Like vintage said, there's a hell of a lot more to it than what I typed, including years of learning all the tricks of the trade of upholstering, some people have the knack for it and others don't. Many of my friends have attempted to sew on my machines, some I can tell could learn to sew decently, and some of my friends I can tell there is just no hope what-so-ever. I would suggest not "experimenting" with leather, try a material that is a lot less expensive than leather. And never throw away your original patterns until you are absolutely positive you don't need them anymore.
I know what your getting at, you are saying we don't think you can do it. I'm not saying that at all, just speaking from experience. If you think you are comfortable doing it, then by all means go for it. If I thought you shouldnt try it yourself, I wouldnt have typed that really long post saying how to do it.
I'm not an expert in upholstering - but I do know a little about materials they use.
I believe that Vintage & Krist would agree that if you use an alternate material that the 'stretch' of that material may not be the same as leather ~ therefore the pattern(s) may not be the same.
actually I have no money... that is why I am looking at the option of doing it myself... cuz I hate the interior of my car and once my car is painted (again doing that myself) and has the engine in (again that too) I wanna have the interior in nice leather... I have a picture of it done in black and grey with z-28 (front buckets) and the bowtie (back seat) embroidered in the seats.... it looks great and since I might be doing my car either red or yellow then I think it would look great with these colors as the secondary and redo my carpets and everythign black... (right now it is some bronish tan color that is ugly, matches my beenie baby chihuahua I hang from the rear view mirror...)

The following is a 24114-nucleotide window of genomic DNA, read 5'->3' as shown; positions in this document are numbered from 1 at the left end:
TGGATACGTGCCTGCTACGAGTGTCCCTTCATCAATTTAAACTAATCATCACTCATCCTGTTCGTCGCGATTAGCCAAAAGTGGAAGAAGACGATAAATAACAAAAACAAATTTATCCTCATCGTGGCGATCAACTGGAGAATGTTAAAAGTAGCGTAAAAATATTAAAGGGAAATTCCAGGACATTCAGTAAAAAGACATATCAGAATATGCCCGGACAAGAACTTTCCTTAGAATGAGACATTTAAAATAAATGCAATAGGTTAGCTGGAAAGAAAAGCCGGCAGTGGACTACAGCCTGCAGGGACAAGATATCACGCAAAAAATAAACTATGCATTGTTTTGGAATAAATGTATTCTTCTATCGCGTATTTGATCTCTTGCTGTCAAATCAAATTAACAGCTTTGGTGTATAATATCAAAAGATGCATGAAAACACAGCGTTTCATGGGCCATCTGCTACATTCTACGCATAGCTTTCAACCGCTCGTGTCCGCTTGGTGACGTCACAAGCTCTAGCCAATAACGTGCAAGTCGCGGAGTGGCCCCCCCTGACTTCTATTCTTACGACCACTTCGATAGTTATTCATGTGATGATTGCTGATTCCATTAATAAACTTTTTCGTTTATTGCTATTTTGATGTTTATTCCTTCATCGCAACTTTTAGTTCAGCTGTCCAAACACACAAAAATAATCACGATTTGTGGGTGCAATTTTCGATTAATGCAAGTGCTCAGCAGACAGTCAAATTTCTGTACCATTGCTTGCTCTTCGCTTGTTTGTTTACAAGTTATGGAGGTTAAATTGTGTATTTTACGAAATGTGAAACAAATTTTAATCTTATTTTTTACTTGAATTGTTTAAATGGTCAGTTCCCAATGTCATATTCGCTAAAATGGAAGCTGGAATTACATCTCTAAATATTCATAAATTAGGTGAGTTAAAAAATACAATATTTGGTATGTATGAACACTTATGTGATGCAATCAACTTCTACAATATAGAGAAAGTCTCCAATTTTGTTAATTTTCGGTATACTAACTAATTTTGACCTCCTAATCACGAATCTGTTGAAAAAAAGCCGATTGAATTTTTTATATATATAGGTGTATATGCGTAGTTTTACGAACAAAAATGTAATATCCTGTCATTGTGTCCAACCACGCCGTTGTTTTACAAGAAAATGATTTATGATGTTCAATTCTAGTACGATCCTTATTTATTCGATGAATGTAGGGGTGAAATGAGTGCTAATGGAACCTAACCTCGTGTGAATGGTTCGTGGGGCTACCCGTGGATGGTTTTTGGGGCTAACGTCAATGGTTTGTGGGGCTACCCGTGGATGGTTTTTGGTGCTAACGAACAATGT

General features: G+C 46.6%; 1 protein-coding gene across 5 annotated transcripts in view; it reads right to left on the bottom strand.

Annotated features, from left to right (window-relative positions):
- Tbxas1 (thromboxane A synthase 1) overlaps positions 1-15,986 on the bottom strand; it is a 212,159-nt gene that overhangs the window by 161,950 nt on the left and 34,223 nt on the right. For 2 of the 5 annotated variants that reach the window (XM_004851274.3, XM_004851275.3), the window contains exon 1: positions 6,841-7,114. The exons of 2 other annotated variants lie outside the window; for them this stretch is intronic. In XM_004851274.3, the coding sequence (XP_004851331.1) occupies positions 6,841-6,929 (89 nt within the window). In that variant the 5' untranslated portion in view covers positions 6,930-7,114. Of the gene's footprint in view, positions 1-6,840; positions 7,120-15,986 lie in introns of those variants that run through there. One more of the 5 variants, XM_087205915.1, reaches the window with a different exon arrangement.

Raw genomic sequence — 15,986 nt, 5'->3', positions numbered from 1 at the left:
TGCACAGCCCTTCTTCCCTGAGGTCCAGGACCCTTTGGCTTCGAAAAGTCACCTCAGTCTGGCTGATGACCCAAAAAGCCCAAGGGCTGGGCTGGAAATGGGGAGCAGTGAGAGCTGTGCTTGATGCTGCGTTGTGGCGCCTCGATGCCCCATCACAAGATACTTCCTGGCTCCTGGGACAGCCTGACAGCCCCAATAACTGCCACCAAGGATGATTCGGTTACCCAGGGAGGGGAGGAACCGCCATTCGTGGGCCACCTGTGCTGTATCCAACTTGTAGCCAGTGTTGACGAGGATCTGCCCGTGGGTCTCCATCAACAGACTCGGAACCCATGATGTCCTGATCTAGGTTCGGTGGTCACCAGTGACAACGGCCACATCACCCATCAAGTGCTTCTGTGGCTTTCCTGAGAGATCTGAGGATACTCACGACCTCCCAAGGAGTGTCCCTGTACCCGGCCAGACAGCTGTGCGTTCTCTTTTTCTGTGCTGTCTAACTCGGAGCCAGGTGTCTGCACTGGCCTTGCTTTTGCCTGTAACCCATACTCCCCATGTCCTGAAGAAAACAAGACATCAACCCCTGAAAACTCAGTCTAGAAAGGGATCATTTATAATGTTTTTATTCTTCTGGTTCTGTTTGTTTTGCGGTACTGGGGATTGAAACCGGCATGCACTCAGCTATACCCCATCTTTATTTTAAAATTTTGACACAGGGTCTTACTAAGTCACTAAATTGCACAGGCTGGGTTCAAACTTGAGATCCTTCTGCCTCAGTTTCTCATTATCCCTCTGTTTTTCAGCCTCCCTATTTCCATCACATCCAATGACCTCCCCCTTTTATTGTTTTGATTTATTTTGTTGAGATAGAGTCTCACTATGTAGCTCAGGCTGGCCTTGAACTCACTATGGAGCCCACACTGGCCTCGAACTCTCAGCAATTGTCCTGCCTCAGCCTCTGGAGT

just a little word of caution, never use your home sewn seats as templates, keep the original cover and use that every time you try. if you use the last attempt every time, your inaccuracy will get multiplied and the fit will get worse every time you re-do it. And if i were you id go for it and use some quality marerial, and but a roll with imperfections. that way you get something that is decent to work with but doesnt cost an arm and a leg.
but go for it.. it cant be harder than doing quality bodywork, or good enginework, something that doesnt deter people in here.
I dont want to get on here and knock another companies product, but I have installed a customer-purchased Katzkin leather kit, and was very unhappy. The quality of this kit was VERY low. First and foremost, the leather was very cheap and hard. They used a low grade of leather. And the back seat cover wasnt even sewn right. We had to split apart the cover in a couple of places and resew it. I would never install one of these again, and wouldnt recommend them.
Thanks for the help guys.. KristKustoms or anyone else for that matter... would you mind emailing me any info you happen to have on doing this.... I can never be too informed before i attempt something... [email protected] is the email...